And yet, perhaps the reason I am so forgiving of the minimal depth in this novel is because the sexual tension fries your brain. I never thought it was possible to become so hot and bothered by reading about the process of making chocolate, but with Sylvain Marquis (and his hands!) making the chocolate, it is guaranteed. Furthermore, the biting remarks and witty banter between these two only added to the aura of the novel, making it melt my heart and turn my feet to jelly. It may not seem like the type of novel capable of such feats, but it is. Unfortunately, after the first-half, the novel seemed to lose a bit of its charm with the back-and-forth insecurities of both Cade and Sylvain, neither of them knowing how to define their relationship or its future. Nevertheless, despite that small qualm, The Chocolate Thief is one of the most gripping, witty, and steamy romantic novels I have read in a really long time. It ends wrapped up quite nicely and the uncovering of the true Sylvain and Cade beneath their sexy personas is deftly written. Not only do these characters mold their way into your heart, but antics of the thievery in this book will keep you grinning and swooning in equal parts. If there is but one major flaw with the novel, it lies in its ability to make you crave chocolate, Paris, and a smoldering chocolatier of your own. Anyone know where I can order one?

Title: The Chocolate Kiss (Amour et Chocolat, #2) 

Author: Laura Florand 

Rating: 3 Stars

I sat up till 1 AM with The Chocolate Kiss, waiting for the moment when the magic of The Chocolate Thief would be re-captured, but to no avail. I fell asleep with my lights on, dreaming of witches and chocolates and pastries and Sylvain Marquis...not Philippe Lyonnais. Needless to say, that would make him rather upset, I imagine, but he had tough competition. As a companion novel to The Chocolate Thief, this installment of cute chick-lit romance is adorable and charming, but it failed to make me swoon and sigh the way its predecessor did. And yet, these few hours spent delightfully in Paris, in the safe alcove of Île Saint-Louis is worth it. 

The Chocolate Kiss reminds me a little bit of my favorite movie "You've Got Mail" - only not quite as good. Magalie and her two aunts are the owners of La Maison des Sorcieres, a chocolate store known for its vivid decorations, warm atmosphere, and magic hot chocolate that can grant wishes and change people. When Philippe Lyonnais, undoubtedly the best pastry chef in Paris, decides to move in close-by, Magalie refuses to stand for it. While her encounter with Philippe fails to get him to move elsewhere, it does make him insta-charmed by her and begins a feud between the two, with Philippe enticing Magalie to try his pastries and vice versa. And yet, Magalie's seemingly childish insistence to stay away from Philippe when he so obviously is smitten by her hides a darker truth of her past - one that only the most faithful chocolate kiss can help heal.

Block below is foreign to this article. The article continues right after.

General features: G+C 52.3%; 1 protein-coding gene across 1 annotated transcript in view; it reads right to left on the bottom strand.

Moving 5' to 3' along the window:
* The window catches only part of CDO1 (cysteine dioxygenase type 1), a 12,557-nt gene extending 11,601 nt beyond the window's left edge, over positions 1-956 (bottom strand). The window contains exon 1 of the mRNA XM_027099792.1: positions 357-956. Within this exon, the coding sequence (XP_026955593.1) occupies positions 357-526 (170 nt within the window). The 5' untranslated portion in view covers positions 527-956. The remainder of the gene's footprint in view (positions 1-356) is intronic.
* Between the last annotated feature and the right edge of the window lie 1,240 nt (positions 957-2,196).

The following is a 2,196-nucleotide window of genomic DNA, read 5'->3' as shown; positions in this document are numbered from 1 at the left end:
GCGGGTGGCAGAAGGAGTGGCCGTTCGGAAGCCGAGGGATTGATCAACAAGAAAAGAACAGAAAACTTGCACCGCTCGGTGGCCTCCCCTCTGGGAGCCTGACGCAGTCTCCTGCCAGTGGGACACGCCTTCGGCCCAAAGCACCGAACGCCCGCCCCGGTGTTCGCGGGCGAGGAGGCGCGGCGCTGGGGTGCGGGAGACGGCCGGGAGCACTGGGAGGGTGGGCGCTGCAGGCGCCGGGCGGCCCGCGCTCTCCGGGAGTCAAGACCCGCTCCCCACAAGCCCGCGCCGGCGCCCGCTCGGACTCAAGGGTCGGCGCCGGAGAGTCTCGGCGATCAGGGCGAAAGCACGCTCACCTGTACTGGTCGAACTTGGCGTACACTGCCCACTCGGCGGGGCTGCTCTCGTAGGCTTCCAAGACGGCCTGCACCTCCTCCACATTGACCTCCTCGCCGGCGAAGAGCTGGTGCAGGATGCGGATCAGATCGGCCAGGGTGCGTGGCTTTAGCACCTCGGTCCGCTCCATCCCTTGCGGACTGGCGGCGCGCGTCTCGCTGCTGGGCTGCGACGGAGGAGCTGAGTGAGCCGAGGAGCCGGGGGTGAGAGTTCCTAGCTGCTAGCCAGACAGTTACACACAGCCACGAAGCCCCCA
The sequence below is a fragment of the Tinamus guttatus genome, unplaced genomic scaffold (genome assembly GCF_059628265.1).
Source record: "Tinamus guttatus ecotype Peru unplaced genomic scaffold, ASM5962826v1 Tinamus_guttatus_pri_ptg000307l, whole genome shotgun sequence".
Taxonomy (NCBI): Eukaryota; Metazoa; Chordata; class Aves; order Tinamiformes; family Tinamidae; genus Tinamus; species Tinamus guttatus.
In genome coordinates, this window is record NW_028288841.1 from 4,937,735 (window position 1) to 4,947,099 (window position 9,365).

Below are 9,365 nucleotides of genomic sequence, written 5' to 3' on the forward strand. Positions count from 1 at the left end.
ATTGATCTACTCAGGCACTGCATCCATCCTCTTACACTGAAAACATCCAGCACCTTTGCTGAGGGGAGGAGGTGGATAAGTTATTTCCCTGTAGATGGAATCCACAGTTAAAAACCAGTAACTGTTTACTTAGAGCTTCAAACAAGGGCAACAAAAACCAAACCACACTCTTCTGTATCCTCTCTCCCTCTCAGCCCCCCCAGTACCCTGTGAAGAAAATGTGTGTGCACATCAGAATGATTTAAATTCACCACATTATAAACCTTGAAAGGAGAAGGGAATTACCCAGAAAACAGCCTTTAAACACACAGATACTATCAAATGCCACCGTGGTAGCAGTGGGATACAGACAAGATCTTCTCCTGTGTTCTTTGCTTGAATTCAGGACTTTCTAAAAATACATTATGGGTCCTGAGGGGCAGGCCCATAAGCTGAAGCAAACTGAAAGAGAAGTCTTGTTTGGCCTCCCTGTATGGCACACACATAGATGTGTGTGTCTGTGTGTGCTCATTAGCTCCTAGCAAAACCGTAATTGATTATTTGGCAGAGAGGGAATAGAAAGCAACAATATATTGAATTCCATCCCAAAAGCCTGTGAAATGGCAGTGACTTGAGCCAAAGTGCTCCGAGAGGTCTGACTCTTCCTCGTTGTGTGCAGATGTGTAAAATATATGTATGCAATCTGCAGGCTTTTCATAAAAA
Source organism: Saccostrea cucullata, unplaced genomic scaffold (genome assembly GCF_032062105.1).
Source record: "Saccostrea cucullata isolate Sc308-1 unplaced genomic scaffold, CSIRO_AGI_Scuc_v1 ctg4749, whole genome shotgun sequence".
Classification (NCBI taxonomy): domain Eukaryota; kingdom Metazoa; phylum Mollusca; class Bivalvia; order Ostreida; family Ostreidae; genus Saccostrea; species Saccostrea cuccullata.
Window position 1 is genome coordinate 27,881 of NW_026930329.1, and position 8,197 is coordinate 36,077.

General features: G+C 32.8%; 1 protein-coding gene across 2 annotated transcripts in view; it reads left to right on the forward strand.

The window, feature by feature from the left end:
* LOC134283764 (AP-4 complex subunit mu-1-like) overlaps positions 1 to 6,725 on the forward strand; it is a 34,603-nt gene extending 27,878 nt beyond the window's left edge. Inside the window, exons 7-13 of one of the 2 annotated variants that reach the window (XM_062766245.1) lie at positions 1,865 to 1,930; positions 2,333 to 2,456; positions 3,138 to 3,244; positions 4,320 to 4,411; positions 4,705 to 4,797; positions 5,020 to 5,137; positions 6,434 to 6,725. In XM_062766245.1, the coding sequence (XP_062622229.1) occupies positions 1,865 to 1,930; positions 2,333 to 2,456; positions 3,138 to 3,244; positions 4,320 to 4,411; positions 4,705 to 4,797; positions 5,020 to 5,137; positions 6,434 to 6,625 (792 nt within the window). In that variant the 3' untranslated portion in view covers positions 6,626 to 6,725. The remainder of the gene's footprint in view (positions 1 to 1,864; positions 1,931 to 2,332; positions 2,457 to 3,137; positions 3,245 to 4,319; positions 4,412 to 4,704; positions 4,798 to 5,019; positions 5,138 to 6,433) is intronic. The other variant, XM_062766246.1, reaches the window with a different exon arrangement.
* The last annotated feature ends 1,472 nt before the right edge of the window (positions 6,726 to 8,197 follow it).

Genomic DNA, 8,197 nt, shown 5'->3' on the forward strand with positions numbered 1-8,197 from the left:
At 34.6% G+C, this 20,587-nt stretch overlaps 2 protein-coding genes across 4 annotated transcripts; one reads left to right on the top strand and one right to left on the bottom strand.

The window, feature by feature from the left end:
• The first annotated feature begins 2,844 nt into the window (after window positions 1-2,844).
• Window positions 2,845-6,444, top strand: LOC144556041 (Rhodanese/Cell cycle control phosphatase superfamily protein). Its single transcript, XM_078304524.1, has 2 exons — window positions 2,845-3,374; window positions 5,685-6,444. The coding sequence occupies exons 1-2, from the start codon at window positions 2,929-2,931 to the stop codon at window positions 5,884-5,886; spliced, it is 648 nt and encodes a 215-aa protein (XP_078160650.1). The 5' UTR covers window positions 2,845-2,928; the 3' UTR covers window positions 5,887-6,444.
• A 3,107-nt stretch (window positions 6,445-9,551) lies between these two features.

Like its predecessor, The Chocolate Kiss starts out promising enough, introducing us to Magalie and Philippe, both strong and independent characters in their own right. Although their initial feud begins when Philippe takes great offense that Magalie could possibly refuse one of his famous pastries, it soon develops into a war neither of them want to be the first to succumb to. And yet, as their sexual tension builds, they so badly do. Increasingly entertaining though it may have been, this "war" between Magalie and Philippe is carried on for too long until eventually, the reader is simply yelling at these two to give in already because how many times has this same scene of offer-and-refusal occurred? Once this aspect of the novel is finally complete, though, well over half-way through the book, the story takes on a much more serious note, exploring Magalie's insecurities and past troubles. It was this part of the story that captured me - the gentle and caring way that Philippe convinced Magalie that he was there to stay, the understanding gestures that signified he loved her despite her flaws, and especially the depth given to Magalie and Philippe's romance. While The Chocolate Thief dealt more with an issue of Cade and what she wanted from life, lending to a slightly lighter dilemma, this novel goes on a darker path, but finishes out just as strong.